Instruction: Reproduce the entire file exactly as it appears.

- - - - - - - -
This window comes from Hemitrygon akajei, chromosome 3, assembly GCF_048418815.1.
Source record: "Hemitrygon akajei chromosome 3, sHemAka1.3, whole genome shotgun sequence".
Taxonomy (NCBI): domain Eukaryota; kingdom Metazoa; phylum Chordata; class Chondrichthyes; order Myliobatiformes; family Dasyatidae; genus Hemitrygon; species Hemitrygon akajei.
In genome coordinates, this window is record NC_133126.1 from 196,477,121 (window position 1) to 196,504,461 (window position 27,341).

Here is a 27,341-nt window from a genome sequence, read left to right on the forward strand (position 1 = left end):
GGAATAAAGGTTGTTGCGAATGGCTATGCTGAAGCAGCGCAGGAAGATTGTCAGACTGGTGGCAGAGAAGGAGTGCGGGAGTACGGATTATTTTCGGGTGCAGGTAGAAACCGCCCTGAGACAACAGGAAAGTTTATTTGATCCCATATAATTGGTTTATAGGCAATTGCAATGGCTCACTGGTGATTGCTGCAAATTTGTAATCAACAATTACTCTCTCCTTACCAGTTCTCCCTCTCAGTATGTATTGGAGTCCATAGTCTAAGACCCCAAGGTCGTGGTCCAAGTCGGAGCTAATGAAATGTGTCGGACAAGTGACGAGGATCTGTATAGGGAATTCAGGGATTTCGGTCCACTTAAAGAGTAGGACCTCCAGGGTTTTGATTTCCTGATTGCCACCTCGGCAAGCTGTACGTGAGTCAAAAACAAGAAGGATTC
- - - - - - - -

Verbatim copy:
This window comes from Hemitrygon akajei, chromosome 3, assembly GCF_048418815.1.
Source record: "Hemitrygon akajei chromosome 3, sHemAka1.3, whole genome shotgun sequence".
Taxonomy (NCBI): domain Eukaryota; kingdom Metazoa; phylum Chordata; class Chondrichthyes; order Myliobatiformes; family Dasyatidae; genus Hemitrygon; species Hemitrygon akajei.
In genome coordinates, this window is record NC_133126.1 from 196,477,121 (window position 1) to 196,504,461 (window position 27,341).

Here is a 27,341-nt window from a genome sequence, read left to right on the forward strand (position 1 = left end):
GGAATAAAGGTTGTTGCGAATGGCTATGCTGAAGCAGCGCAGGAAGATTGTCAGACTGGTGGCAGAGAAGGAGTGCGGGAGTACGGATTATTTTCGGGTGCAGGTAGAAACCGCCCTGAGACAACAGGAAAGTTTATTTGATCCCATATAATTGGTTTATAGGCAATTGCAATGGCTCACTGGTGATTGCTGCAAATTTGTAATCAACAATTACTCTCTCCTTACCAGTTCTCCCTCTCAGTATGTATTGGAGTCCATAGTCTAAGACCCCAAGGTCGTGGTCCAAGTCGGAGCTAATGAAATGTGTCGGACAAGTGACGAGGATCTGTATAGGGAATTCAGGGATTTCGGTCCACTTAAAGAGTAGGACCTCCAGGGTTTTGATTTCCTGATTGCCACCTCGGCAAGCTGTACGTGAGTCAAAAACAAGAAGGATTC